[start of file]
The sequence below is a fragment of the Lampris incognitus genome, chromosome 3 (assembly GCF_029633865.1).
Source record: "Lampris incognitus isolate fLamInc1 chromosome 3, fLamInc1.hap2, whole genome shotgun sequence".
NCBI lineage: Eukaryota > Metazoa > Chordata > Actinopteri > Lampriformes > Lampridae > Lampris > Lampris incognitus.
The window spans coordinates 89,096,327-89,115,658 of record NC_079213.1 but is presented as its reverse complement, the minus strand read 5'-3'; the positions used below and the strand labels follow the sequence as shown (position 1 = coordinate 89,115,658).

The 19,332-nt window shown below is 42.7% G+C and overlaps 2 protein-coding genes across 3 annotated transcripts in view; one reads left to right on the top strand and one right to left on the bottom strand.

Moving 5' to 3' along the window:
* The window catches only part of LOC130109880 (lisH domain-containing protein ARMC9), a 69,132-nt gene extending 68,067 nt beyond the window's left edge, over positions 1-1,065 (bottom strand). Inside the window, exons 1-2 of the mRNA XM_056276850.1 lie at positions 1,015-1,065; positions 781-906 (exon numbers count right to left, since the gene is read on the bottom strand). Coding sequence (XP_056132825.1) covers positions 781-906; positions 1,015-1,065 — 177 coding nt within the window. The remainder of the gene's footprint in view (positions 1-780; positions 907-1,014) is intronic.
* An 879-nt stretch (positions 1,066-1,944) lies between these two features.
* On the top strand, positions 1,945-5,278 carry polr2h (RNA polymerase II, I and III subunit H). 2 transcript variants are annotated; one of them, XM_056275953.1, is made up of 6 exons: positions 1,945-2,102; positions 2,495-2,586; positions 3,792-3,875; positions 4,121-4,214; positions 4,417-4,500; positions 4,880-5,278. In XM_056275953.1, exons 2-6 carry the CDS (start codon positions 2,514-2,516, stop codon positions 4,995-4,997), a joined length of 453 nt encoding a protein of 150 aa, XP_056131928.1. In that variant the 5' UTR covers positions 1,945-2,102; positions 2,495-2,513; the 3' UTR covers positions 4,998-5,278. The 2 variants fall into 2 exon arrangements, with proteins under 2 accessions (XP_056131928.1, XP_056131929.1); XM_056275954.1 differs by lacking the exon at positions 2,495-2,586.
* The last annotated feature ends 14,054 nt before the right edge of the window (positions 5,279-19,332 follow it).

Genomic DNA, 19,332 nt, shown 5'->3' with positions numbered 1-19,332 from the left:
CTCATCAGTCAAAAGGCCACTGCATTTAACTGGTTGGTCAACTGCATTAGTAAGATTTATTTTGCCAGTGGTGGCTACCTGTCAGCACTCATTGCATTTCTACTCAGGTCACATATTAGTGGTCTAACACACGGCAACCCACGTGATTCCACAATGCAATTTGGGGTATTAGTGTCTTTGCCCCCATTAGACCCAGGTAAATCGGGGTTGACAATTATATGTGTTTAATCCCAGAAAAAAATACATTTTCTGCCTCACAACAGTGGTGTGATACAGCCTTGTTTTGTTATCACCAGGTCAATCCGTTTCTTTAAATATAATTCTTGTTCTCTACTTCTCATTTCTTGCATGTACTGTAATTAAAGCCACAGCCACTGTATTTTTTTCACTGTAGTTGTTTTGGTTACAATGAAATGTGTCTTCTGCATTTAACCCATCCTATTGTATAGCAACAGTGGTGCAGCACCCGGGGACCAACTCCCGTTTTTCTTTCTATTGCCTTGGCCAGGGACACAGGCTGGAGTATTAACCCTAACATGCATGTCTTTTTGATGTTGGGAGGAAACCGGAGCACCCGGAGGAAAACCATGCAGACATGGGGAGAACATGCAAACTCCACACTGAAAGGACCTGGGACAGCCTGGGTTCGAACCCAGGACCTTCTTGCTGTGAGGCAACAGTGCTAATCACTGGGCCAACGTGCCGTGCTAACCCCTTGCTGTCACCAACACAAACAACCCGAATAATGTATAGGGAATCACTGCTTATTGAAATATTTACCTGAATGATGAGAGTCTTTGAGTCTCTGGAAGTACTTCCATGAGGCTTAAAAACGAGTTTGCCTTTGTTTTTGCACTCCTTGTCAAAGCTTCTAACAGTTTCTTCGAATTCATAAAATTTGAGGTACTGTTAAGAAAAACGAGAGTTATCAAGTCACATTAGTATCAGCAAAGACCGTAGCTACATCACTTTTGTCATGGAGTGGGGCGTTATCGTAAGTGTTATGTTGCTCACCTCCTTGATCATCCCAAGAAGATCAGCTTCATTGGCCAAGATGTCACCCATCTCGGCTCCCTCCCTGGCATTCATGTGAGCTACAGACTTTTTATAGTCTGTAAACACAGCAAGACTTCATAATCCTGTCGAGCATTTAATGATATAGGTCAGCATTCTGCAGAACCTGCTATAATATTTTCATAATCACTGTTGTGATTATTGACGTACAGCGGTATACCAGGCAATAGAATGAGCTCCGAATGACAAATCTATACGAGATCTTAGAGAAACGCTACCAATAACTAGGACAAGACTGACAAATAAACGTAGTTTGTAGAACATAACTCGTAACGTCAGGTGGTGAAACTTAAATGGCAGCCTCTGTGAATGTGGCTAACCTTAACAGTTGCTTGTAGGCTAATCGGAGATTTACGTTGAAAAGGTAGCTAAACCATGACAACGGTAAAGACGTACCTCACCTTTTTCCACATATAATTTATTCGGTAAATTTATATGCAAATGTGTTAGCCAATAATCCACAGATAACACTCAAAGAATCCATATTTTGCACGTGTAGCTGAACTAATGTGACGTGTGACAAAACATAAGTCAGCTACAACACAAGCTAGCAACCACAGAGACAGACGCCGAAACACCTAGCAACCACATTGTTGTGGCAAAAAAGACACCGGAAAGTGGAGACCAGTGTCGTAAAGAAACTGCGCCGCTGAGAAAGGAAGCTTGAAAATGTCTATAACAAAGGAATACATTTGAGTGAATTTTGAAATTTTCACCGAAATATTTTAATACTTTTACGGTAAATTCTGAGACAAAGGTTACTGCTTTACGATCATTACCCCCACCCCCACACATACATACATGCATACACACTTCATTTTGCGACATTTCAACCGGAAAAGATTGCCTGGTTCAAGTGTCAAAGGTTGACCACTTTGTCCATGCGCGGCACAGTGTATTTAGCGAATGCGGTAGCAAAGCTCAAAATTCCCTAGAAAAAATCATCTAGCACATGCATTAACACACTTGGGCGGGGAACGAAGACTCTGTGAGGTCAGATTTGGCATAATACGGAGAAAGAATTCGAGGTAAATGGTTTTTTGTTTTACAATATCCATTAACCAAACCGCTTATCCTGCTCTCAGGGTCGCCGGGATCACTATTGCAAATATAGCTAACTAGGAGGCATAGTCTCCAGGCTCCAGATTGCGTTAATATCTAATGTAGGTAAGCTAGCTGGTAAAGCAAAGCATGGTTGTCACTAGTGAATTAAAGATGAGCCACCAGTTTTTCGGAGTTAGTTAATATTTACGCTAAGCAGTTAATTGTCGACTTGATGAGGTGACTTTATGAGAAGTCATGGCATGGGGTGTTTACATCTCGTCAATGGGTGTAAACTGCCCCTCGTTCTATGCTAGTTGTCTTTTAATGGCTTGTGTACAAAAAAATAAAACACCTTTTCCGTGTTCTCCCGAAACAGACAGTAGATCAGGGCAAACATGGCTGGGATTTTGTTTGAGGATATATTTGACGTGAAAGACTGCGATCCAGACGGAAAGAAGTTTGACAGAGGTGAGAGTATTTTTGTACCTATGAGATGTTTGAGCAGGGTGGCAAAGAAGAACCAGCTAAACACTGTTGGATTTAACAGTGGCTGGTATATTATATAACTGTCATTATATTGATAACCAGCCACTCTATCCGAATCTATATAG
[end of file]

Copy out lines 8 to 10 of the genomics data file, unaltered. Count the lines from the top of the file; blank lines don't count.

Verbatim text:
* An 879-nt stretch (positions 1,066-1,944) lies between these two features.
* On the top strand, positions 1,945-5,278 carry polr2h (RNA polymerase II, I and III subunit H). 2 transcript variants are annotated; one of them, XM_056275953.1, is made up of 6 exons: positions 1,945-2,102; positions 2,495-2,586; positions 3,792-3,875; positions 4,121-4,214; positions 4,417-4,500; positions 4,880-5,278. In XM_056275953.1, exons 2-6 carry the CDS (start codon positions 2,514-2,516, stop codon positions 4,995-4,997), a joined length of 453 nt encoding a protein of 150 aa, XP_056131928.1. In that variant the 5' UTR covers positions 1,945-2,102; positions 2,495-2,513; the 3' UTR covers positions 4,998-5,278. The 2 variants fall into 2 exon arrangements, with proteins under 2 accessions (XP_056131928.1, XP_056131929.1); XM_056275954.1 differs by lacking the exon at positions 2,495-2,586.
* The last annotated feature ends 14,054 nt before the right edge of the window (positions 5,279-19,332 follow it).